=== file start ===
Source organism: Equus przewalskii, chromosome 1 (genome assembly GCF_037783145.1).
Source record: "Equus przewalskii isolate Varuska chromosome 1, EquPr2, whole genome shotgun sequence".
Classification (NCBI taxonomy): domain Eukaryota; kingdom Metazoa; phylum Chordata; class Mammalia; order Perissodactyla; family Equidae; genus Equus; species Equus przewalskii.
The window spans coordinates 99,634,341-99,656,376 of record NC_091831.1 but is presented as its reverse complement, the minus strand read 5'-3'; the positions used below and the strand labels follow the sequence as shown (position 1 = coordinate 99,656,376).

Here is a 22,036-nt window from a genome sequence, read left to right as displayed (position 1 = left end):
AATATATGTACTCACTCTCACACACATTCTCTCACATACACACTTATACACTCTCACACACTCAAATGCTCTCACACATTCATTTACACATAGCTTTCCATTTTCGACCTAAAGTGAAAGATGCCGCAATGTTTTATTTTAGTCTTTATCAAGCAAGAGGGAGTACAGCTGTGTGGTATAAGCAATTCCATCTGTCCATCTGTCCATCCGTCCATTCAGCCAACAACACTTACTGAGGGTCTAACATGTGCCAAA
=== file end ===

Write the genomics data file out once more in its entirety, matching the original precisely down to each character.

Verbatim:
Source organism: Equus przewalskii, chromosome 1 (genome assembly GCF_037783145.1).
Source record: "Equus przewalskii isolate Varuska chromosome 1, EquPr2, whole genome shotgun sequence".
Classification (NCBI taxonomy): domain Eukaryota; kingdom Metazoa; phylum Chordata; class Mammalia; order Perissodactyla; family Equidae; genus Equus; species Equus przewalskii.
The window spans coordinates 99,634,341-99,656,376 of record NC_091831.1 but is presented as its reverse complement, the minus strand read 5'-3'; the positions used below and the strand labels follow the sequence as shown (position 1 = coordinate 99,656,376).

Here is a 22,036-nt window from a genome sequence, read left to right as displayed (position 1 = left end):
AATATATGTACTCACTCTCACACACATTCTCTCACATACACACTTATACACTCTCACACACTCAAATGCTCTCACACATTCATTTACACATAGCTTTCCATTTTCGACCTAAAGTGAAAGATGCCGCAATGTTTTATTTTAGTCTTTATCAAGCAAGAGGGAGTACAGCTGTGTGGTATAAGCAATTCCATCTGTCCATCTGTCCATCCGTCCATTCAGCCAACAACACTTACTGAGGGTCTAACATGTGCCAAA